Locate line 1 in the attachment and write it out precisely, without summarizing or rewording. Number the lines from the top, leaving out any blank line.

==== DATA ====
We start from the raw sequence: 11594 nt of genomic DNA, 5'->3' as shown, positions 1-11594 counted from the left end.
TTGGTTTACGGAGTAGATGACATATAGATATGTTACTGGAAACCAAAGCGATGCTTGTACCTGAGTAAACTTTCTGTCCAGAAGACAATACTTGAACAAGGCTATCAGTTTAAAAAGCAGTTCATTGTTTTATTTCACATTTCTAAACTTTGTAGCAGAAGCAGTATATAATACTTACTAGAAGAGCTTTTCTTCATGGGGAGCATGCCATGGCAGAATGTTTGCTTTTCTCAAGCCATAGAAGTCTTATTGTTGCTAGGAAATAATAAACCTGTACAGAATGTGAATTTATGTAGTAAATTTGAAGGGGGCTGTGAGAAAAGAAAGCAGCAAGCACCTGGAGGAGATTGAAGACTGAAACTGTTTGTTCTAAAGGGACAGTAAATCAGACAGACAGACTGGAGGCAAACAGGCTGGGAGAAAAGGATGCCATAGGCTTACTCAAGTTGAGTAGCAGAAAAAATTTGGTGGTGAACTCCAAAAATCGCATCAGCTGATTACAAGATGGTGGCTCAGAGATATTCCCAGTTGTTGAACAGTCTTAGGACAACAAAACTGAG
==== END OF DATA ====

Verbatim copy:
We start from the raw sequence: 11594 nt of genomic DNA, 5'->3' as shown, positions 1-11594 counted from the left end.